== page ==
11/30/2009 05:12 am ET Updated 4 days ago

Healthcare Hindenburg

Combatants on both sides of the health care debate should pause October 4th to observe a relevant anniversary. They should turn their eyes to a hillside in France where, nearly eight decades ago this Sunday, a fiery explosion killed 54. That disaster marked the end of one of the most dramatic and unequivocal head-to-head competitions between private enterprise and government ever waged.

In the late 1920s, England saw the need to knit its far flung dominions together by air. Airplanes being, at that time, unreliable in performance and limited in range, it was decided to use dirigibles -- ones bigger, stronger and more sophisticated than any that had gone before. To create them, the Labour government pitted socialism against capitalism to see which could build the better blimp.

Two airships were ordered: one built by a private company; the other by the government's own workshops. Both had to meet the same design criteria and performance standards; but how these were achieved was left up to their respective designers. "Let the best man win," was the attitude.


"There are still lessons to be learned from this peculiar experiment of government and private enterprise working in direct competition," wrote novelist Nevil Shute Norway in his autobiography, Slide Rule. Norway, before achieving world renown as an author, worked as an engineer on the private industry airship, designated R100.

Where R100's builders strove to show a profit -- economizing wherever possible and adopting only well-proven technology -- the builders of the government airship, R101, labored under no such constraint. They had the treasury at their disposal, and so could give wing to their imaginations, indulging in all manner of experiments with methods and materials. One example: Though R100's team had determined by calculation that their ship could be steered by the strength of a single man turning a conventional wheel, R101's team decided the same job could better be done by a heavy electric servo motor. Costs spiraled upward. Years ticked by.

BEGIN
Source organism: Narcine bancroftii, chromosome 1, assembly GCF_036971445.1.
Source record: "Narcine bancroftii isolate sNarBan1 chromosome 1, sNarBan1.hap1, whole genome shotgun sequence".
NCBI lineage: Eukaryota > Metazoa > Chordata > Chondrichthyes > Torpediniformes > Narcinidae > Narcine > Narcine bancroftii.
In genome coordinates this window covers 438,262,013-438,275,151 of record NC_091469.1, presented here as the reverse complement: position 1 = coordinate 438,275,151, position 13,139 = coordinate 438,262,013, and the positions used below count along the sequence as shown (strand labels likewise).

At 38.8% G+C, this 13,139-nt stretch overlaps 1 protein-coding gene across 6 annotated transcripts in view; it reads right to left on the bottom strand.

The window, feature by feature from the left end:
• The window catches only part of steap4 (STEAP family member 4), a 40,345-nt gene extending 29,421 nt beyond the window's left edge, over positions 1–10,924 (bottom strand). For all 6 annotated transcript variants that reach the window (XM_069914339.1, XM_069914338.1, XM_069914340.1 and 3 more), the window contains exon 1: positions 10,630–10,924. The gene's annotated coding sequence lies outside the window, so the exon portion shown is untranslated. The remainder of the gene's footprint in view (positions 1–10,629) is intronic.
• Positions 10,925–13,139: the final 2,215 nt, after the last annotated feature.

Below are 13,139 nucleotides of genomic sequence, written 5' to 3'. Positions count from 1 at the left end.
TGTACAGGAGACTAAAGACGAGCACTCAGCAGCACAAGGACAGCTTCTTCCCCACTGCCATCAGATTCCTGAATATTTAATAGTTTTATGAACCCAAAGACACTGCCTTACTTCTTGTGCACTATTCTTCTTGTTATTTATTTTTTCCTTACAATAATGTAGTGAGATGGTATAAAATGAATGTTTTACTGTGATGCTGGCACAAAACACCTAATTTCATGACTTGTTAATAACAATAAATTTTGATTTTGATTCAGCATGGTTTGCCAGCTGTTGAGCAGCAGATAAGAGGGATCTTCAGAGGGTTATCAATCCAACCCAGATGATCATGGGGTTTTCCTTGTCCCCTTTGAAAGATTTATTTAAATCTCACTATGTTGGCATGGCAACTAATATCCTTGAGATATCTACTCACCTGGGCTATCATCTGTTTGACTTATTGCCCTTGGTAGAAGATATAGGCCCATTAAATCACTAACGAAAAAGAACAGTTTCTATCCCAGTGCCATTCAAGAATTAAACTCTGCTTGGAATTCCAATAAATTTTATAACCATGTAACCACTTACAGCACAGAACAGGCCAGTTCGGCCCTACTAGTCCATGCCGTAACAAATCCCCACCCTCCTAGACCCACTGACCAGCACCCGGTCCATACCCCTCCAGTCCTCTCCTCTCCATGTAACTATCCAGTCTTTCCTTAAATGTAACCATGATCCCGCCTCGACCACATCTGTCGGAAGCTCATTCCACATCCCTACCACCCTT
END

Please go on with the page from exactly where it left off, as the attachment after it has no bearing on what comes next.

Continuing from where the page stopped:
By 1929, when R100 was ready to go, the government's ship still languished in its shed unfinished. When R100 flew, it flew faster than its stipulated speed. It voyaged successfully from England to Canada and back, upping pressure on the government to show what its craft could do. R101, upon completion, was slow, and so heavy that it could barely lift its own weight. It was cut in half, and a new bay inserted to allow it to carry more lifting gas.

The story of what happened next with R101 is complicated; but most historians believe political pressures were allowed to take precedence over engineers' advice and questions of safety. The ship, still plagued by problems, was ordered to perform.

On the night of October 3rd, R101 set off in bad weather on her maiden flight to India. She got no farther than France. At 2AM on the the 4th, the people of Beauvais were awakened by a gigantic fireball and explosion: the apocalyptic end to the government's airship, which, after slowly losing altitude had collided with a hill. The last radio message received from her said:

"After an excellent supper our distinguished passengers smoked a final cigar, and, having sighted the French coast, have now gone to bed."

Less distinguished than extinguished: All but six aboard had died.

So undone were the English by this tragedy that the private ship, R100 -- airworthy and blameless -- was ordered scrapped, her dissected corpse rolled flat by a steam roller.

No doubt history can be combed to find occasions where government's solution trumped one put forward by the private sector. But with R101's burning wreck freshly in mind, I think I'll take a pass on healthcare's public option.